Kerry: Diplomatic window with Iran "cracking open" ahead of nuclear talks

U.S. Secretary of State John Kerry gives a thumbs-up as he leaves Malaysia from outside of Kuala Lumpur, Malaysia, Oct. 11, 2013. AP Photo

LONDON U.S. Secretary of State John Kerry says the window for diplomacy with Iran over its nuclear program is "cracking open," but that "no deal is better than a bad deal."

Kerry made the comments in a speech Sunday via satellite from London to a foreign policy conference in California by the American Israel Public Affairs Committee, the most powerful pro-Israel lobbying organization in the United States.

The State Department released excerpts of Kerry's prepared remarks.

Earlier Sunday, Kerry and European Union's foreign policy chief, Catherine Ashton, held talks on Iran, Syria, Egypt, the Mideast peace process and other matters.

The focus on Iran's number program comes before the start of negotiations between the Islamic Republic and the five permanent U.N. Security Council members and Germany that are set for Tuesday and Wednesday in Geneva.

"Right now, the window for diplomacy is cracking open. But I want you to know that our eyes are open, too," Kerry said in his remarks to AIPAC.

Israel views a nuclear-armed Iran as a threat to its existence. Iran says its nuclear program is for peaceful purposes.

"While we seek a peaceful resolution to Iran's nuclear program, words must be matched with actions. In any engagement with Iran, we are mindful of Israel's security needs. We are mindful of the need for certainty, transparency, and accountability in the process. And I believe firmly that no deal is better than a bad deal," according to the excerpts of Kerry's speech.

International penalties over Iran's nuclear program have damaged Iran's economy, and Iran wants to ease them in exchange for some concessions. The West contends Iran is trying to make a nuclear weapon. Tehran says its program is for peaceful purposes.

Iran has not publicly specified what measures it could take to satisfy Western concerns.

A top Iranian negotiator said Sunday that Tehran would not send any of its enriched uranium abroad as part of a deal.

On Sunday, state television quoted Araghchi as saying "shipping the material abroad is our red line. We do not allow shipment of even one gram of uranium from Iran."

Araghchi also said Iran will not withdraw "one iota" from its right to enrich uranium - a material needed to make nuclear weapons. His remarks contrasted those of Parliament Speaker Ali Larijani, who last week said Iran would be willing to discuss its "surplus" uranium stockpile with Western powers.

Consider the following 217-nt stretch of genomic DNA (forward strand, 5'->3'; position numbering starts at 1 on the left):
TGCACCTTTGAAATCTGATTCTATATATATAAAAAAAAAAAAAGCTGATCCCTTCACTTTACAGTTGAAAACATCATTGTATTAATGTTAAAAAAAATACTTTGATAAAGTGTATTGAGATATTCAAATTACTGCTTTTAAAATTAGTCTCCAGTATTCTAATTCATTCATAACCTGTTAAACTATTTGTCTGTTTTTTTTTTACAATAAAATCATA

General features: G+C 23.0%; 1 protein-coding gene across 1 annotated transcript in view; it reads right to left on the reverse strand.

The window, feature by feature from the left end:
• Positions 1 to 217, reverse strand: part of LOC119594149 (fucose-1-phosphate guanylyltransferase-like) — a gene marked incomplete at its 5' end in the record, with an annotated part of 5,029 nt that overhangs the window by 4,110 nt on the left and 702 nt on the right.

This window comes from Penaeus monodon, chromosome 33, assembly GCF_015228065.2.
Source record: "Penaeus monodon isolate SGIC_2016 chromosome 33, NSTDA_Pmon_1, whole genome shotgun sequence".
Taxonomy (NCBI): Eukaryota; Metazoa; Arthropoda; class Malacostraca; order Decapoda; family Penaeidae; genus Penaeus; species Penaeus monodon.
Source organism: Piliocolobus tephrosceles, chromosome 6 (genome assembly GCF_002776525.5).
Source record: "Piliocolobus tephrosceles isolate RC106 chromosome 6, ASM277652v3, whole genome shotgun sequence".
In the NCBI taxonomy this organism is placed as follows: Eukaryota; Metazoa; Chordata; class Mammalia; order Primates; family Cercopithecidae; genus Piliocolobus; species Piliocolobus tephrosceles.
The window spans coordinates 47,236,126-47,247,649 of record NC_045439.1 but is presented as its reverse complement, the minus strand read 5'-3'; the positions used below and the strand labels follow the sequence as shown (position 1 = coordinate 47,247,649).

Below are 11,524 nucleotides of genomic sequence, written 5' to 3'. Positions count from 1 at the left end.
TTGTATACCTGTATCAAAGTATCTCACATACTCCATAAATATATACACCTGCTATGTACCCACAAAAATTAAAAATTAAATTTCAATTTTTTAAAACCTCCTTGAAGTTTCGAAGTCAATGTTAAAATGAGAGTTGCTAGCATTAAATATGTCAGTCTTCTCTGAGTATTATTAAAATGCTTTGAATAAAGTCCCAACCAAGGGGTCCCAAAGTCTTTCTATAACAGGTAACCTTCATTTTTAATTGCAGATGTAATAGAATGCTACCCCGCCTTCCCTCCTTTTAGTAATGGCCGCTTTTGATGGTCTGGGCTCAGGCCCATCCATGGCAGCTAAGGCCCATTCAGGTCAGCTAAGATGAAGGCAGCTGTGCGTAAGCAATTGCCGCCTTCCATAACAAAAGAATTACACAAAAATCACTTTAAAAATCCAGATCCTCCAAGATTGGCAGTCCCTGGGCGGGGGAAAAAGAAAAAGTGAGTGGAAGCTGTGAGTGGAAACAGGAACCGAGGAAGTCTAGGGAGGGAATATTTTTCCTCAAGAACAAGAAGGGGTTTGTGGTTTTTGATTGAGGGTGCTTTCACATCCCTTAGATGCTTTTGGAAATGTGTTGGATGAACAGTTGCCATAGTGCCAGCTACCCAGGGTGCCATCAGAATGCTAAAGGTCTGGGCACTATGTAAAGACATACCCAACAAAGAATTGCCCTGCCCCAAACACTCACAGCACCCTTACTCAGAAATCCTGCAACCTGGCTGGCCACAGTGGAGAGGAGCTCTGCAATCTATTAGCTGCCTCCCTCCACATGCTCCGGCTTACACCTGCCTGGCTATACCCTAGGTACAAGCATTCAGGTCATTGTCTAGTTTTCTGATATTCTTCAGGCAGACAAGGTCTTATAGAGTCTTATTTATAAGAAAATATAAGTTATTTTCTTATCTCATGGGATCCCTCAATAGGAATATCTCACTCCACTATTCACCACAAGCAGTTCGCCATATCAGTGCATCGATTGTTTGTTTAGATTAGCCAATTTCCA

Araghchi also said he will be in charge of the talks on Tuesday and Wednesday. Foreign Minister Mohammad Javad Zarif apparently only will attend the initial and final sessions of the talks.

"If they are honest in their words and claims, this will be achievable for them," Araghchi said of the talks.

Iranian President Hassan Rouhani, elected this summer with the backing of centrists and reformists, has pledging a new approach to relations with the West. While previously saying Iran's "enrichment right is not negotiable," Rouhani has hinted his country may be willing to make as-of-yet unspecified concessions.

The nuclear negotiations come amid a thaw in relations between Iran and the U.S., which included a phone conversation between President Barack Obama and Rouhani. It was the highest-level dialogue between the countries since the 1979 Islamic Revolution. Kerry also met Zarif in the sideline of the U.N. General Assembly, the highest one-to-one talks between the two countries in more than three decades.

Araghchi also said his country's delegation and their U.S. counterparts will meet on the sideline of nuclear talks in Geneva, the official IRNA news agency reported.

The U.S. has been applying various levels of sanctions on Iran for decades, but tighter restrictions by the West on the oil sector have cut exports from 2.5 million barrels in 2011 to 1.2 million. Steps to block Iran from international banking networks, meanwhile, sent the national currency, the rial, into free-fall in late 2012, losing 40 percent of its value in a matter of weeks. The rial has clawed back since Rouhani's election in June, but is still far below its exchange value before the latest wave of sanctions.

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